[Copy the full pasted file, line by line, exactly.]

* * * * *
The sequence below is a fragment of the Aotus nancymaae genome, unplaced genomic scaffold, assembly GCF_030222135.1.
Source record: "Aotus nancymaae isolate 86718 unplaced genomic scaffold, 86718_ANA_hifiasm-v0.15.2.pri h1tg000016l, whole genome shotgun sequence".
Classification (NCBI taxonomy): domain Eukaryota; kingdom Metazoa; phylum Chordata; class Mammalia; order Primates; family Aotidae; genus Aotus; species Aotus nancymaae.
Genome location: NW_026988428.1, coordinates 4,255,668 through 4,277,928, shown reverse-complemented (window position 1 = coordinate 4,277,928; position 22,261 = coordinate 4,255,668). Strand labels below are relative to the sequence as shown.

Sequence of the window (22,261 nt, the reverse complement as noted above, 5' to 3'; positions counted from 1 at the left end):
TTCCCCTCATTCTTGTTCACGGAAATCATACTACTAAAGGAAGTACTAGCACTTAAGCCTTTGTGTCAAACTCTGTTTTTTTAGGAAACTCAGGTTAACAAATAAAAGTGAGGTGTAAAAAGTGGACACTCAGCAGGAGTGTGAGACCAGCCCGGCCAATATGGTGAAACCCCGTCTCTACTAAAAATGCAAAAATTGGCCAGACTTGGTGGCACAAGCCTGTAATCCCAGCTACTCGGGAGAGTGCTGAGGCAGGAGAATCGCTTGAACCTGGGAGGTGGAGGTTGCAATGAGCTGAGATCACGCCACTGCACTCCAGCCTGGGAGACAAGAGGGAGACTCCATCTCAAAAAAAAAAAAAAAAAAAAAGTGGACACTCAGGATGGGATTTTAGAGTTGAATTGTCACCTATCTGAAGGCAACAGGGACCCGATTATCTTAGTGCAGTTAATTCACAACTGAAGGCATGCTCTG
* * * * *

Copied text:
The sequence below is a fragment of the Aotus nancymaae genome, unplaced genomic scaffold, assembly GCF_030222135.1.
Source record: "Aotus nancymaae isolate 86718 unplaced genomic scaffold, 86718_ANA_hifiasm-v0.15.2.pri h1tg000016l, whole genome shotgun sequence".
Classification (NCBI taxonomy): domain Eukaryota; kingdom Metazoa; phylum Chordata; class Mammalia; order Primates; family Aotidae; genus Aotus; species Aotus nancymaae.
Genome location: NW_026988428.1, coordinates 4,255,668 through 4,277,928, shown reverse-complemented (window position 1 = coordinate 4,277,928; position 22,261 = coordinate 4,255,668). Strand labels below are relative to the sequence as shown.

Sequence of the window (22,261 nt, the reverse complement as noted above, 5' to 3'; positions counted from 1 at the left end):
TTCCCCTCATTCTTGTTCACGGAAATCATACTACTAAAGGAAGTACTAGCACTTAAGCCTTTGTGTCAAACTCTGTTTTTTTAGGAAACTCAGGTTAACAAATAAAAGTGAGGTGTAAAAAGTGGACACTCAGCAGGAGTGTGAGACCAGCCCGGCCAATATGGTGAAACCCCGTCTCTACTAAAAATGCAAAAATTGGCCAGACTTGGTGGCACAAGCCTGTAATCCCAGCTACTCGGGAGAGTGCTGAGGCAGGAGAATCGCTTGAACCTGGGAGGTGGAGGTTGCAATGAGCTGAGATCACGCCACTGCACTCCAGCCTGGGAGACAAGAGGGAGACTCCATCTCAAAAAAAAAAAAAAAAAAAAAGTGGACACTCAGGATGGGATTTTAGAGTTGAATTGTCACCTATCTGAAGGCAACAGGGACCCGATTATCTTAGTGCAGTTAATTCACAACTGAAGGCATGCTCTG